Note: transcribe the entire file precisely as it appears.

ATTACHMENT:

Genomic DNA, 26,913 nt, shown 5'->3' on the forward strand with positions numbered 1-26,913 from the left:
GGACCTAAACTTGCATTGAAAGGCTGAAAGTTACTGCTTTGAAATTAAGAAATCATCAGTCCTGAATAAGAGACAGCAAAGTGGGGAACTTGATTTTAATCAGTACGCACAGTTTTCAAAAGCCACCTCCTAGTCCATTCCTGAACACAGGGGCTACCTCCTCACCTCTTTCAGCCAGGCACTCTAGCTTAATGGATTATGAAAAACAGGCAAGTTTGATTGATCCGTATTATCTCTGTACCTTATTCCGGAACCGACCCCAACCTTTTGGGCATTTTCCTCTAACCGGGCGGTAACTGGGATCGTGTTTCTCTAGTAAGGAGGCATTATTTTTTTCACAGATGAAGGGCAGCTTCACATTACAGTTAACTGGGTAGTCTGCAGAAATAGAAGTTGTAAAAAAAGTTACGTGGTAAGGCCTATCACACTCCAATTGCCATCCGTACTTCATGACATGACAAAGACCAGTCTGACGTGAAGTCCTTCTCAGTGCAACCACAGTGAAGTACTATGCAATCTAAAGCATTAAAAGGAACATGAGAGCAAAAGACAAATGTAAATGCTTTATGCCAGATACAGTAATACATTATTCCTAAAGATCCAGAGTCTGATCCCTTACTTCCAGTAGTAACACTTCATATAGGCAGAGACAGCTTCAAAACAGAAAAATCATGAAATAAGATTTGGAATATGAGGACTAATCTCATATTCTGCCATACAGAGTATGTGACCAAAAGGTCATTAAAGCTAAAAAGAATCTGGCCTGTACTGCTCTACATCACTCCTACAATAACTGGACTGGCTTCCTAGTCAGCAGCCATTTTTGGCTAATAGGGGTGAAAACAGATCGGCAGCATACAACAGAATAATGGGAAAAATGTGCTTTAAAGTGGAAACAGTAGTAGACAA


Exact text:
Genomic DNA, 26,913 nt, shown 5'->3' on the forward strand with positions numbered 1-26,913 from the left:
GGACCTAAACTTGCATTGAAAGGCTGAAAGTTACTGCTTTGAAATTAAGAAATCATCAGTCCTGAATAAGAGACAGCAAAGTGGGGAACTTGATTTTAATCAGTACGCACAGTTTTCAAAAGCCACCTCCTAGTCCATTCCTGAACACAGGGGCTACCTCCTCACCTCTTTCAGCCAGGCACTCTAGCTTAATGGATTATGAAAAACAGGCAAGTTTGATTGATCCGTATTATCTCTGTACCTTATTCCGGAACCGACCCCAACCTTTTGGGCATTTTCCTCTAACCGGGCGGTAACTGGGATCGTGTTTCTCTAGTAAGGAGGCATTATTTTTTTCACAGATGAAGGGCAGCTTCACATTACAGTTAACTGGGTAGTCTGCAGAAATAGAAGTTGTAAAAAAAGTTACGTGGTAAGGCCTATCACACTCCAATTGCCATCCGTACTTCATGACATGACAAAGACCAGTCTGACGTGAAGTCCTTCTCAGTGCAACCACAGTGAAGTACTATGCAATCTAAAGCATTAAAAGGAACATGAGAGCAAAAGACAAATGTAAATGCTTTATGCCAGATACAGTAATACATTATTCCTAAAGATCCAGAGTCTGATCCCTTACTTCCAGTAGTAACACTTCATATAGGCAGAGACAGCTTCAAAACAGAAAAATCATGAAATAAGATTTGGAATATGAGGACTAATCTCATATTCTGCCATACAGAGTATGTGACCAAAAGGTCATTAAAGCTAAAAAGAATCTGGCCTGTACTGCTCTACATCACTCCTACAATAACTGGACTGGCTTCCTAGTCAGCAGCCATTTTTGGCTAATAGGGGTGAAAACAGATCGGCAGCATACAACAGAATAATGGGAAAAATGTGCTTTAAAGTGGAAACAGTAGTAGACAA